Why does autocad drawings require so much mesh fixing ?

Recently i had to do some 3D animations / renders on autocad drawings.
Since i didnt have good converter tools, i just asked them to deliver it in obj, or 3ds format.
I dont know exactly how they all did it, from one customer i know he used sketchup pro to convert it.

Anyway what i notice from all those drawing, that every time, they have problems.
Like 3D objects who are not truly 3D, ea missing faces.
Or like with engraved features have separations at unlikely places.
Poorly meshed rounded corners etc, strange triangulations on cylinders with holes etc.
unconnectedvertexes etc, doubles, …

I don’t know how conversion works, but I’m guessing the tools they used don’t invent mesh layouts.
And i wonder how can it be that such files can be used in CAD/CAM applications if they contain that many errors.
Surely autocad should be able to generate drawings with good mesh layouts

So are such errors a result of poor conversions or poor autocad drawing skills, … or ?.

The point is when i give them a time estimation for such a job i can’t really anticipate on the time that i require to fix their drawings, and in some drawings i lost a lot of time with it.

Perhaps there are some tips i should give those people, so that they can send me better meshes ?

CAD programs usually work with parametric NURBS surfaces, not polygons. You can think of it as vector graphics in 3D with smooth lines etc. Poly mesh is able to approximate smooth curves with lots of small flat faces but it is still an approximation, not exact representation.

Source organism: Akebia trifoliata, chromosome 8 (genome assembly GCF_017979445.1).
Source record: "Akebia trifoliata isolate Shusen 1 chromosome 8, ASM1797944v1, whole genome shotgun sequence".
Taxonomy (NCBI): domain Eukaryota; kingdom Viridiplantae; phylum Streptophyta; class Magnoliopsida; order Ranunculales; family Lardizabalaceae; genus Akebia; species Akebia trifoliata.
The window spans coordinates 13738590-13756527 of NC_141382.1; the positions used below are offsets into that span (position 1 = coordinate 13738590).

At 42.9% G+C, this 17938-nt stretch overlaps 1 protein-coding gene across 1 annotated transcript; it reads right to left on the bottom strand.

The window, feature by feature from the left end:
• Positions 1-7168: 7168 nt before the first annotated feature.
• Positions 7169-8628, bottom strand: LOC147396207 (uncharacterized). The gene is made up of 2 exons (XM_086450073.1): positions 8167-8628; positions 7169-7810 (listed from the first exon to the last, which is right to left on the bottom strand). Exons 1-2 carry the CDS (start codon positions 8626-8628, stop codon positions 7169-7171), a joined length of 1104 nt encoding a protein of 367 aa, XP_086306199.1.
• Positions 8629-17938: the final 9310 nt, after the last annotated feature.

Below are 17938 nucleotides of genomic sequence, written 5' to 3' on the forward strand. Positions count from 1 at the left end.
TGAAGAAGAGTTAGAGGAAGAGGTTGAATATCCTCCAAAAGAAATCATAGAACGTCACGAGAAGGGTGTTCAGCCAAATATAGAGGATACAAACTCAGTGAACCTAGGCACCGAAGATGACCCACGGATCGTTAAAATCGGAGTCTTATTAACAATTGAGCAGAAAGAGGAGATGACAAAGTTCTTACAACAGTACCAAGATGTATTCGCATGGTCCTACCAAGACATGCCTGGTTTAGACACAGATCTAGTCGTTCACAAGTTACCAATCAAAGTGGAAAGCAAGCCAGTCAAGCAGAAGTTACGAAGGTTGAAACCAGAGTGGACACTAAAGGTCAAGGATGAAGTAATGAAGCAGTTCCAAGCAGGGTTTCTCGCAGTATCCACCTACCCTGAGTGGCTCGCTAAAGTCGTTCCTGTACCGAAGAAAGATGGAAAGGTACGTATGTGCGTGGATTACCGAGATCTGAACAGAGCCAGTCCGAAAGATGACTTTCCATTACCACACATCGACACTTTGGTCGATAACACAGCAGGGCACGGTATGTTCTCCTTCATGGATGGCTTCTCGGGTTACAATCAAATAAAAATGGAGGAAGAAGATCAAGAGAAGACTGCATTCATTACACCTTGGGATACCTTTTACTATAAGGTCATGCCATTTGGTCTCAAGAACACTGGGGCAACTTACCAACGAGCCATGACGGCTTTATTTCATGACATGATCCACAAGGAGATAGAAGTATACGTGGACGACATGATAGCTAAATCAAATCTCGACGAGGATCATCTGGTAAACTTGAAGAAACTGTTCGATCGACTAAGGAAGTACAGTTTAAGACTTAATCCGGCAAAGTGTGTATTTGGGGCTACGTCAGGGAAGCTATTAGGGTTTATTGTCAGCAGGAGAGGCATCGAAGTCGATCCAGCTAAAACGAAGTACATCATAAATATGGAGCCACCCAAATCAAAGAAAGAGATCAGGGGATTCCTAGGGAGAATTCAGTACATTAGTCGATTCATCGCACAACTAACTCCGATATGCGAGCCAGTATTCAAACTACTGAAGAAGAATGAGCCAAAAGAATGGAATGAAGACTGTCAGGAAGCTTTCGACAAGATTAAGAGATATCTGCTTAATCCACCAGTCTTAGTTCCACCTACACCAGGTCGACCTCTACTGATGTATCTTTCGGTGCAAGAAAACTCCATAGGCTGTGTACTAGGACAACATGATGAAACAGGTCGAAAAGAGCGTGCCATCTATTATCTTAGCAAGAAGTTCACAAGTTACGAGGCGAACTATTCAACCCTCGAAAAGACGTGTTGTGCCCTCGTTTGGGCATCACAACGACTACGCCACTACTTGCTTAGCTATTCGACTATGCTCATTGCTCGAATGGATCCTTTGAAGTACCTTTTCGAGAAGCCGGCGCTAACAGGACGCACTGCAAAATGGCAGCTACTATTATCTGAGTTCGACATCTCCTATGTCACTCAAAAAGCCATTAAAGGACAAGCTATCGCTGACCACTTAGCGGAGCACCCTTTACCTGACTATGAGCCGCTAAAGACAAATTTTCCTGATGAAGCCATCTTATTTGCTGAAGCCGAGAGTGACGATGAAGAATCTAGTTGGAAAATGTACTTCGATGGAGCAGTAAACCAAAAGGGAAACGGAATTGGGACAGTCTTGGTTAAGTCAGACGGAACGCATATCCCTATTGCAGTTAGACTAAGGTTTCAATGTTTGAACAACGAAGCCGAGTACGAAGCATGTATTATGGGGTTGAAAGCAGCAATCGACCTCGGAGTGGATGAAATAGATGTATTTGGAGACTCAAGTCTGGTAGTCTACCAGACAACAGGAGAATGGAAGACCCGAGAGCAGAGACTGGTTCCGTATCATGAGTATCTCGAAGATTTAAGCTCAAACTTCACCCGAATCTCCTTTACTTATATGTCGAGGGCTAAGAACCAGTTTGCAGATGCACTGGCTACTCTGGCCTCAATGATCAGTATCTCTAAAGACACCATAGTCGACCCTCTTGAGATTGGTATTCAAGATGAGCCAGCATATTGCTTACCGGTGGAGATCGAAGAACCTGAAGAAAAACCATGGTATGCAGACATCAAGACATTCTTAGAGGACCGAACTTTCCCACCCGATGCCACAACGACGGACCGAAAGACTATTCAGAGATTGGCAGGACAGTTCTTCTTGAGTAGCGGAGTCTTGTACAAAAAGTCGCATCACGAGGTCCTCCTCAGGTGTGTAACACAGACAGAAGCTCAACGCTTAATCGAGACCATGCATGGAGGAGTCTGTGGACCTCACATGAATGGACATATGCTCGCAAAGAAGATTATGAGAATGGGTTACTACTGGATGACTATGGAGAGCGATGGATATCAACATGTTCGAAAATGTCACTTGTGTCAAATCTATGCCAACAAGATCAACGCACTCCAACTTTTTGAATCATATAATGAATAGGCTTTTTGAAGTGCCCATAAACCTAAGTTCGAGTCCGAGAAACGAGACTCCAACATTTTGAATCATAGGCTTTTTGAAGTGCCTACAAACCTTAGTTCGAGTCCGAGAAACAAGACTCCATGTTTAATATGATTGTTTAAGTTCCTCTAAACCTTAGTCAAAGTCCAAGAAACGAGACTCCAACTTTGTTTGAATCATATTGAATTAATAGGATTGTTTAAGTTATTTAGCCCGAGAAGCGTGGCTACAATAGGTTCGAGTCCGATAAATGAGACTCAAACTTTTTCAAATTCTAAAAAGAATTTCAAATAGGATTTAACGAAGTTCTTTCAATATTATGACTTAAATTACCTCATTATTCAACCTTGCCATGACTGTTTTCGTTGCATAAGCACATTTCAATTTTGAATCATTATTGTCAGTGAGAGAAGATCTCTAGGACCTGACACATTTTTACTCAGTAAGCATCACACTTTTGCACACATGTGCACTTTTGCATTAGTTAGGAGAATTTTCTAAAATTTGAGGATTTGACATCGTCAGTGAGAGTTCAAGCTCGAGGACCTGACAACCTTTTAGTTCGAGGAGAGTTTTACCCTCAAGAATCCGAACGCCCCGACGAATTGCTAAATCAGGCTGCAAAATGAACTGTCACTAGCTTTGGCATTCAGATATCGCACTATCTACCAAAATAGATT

Conversion from NURBS to polygon mesh is not a straightforward thing, so errors easily creep in.

did u use the proper import script ?

there is also an SVN for CAD things
the 2.49 is free
but the 2.5 has a fee!

happy bl

I work in both blender and autocad. The problem is that the data is stored in a different type of format. Nurbs or Solid models have completely different ways that the software defines the geometry than polygonal modelers like Blender. The conversion tools all lose some degree of fidelity.

The best workflow I have discovered with this pipeline is to export the model as a series of .stl files. I still have to clean up the topology, but the geometry itself comes in fairly clean.

I know what a pain cleaning up imported models can be. Anytime I am receiving cad files, I make sure to include time in my quote for processing cad files.

Export from Autocad as DXF

and import in Blender as DXF.

I do this with Rhino a lot and thus get all my 2D NURBS curves into Blender nearly 1:1.

You mean that Rhino is the perfect conversion tool for Autocad ?

I can’t speak for cekuhnen, but no, it isn’t the perfect conversion tool. He was talking about a good pipeline for accurate 2d curves and lines. autocad -> rhino -> blender isn’t going to magically fix the problems with importing CAD files, you’re still going to run into the same issues.

Oh while I teach Autocad in interior design I hate that software.
For design work I mainly use Rhino or Alias.

So from Autocad as stated save curve designs as DXF and 3D models export as OBJ.

Sadly Blender has no NURBS importer - somebody worked on a rhino importer and then dropped it …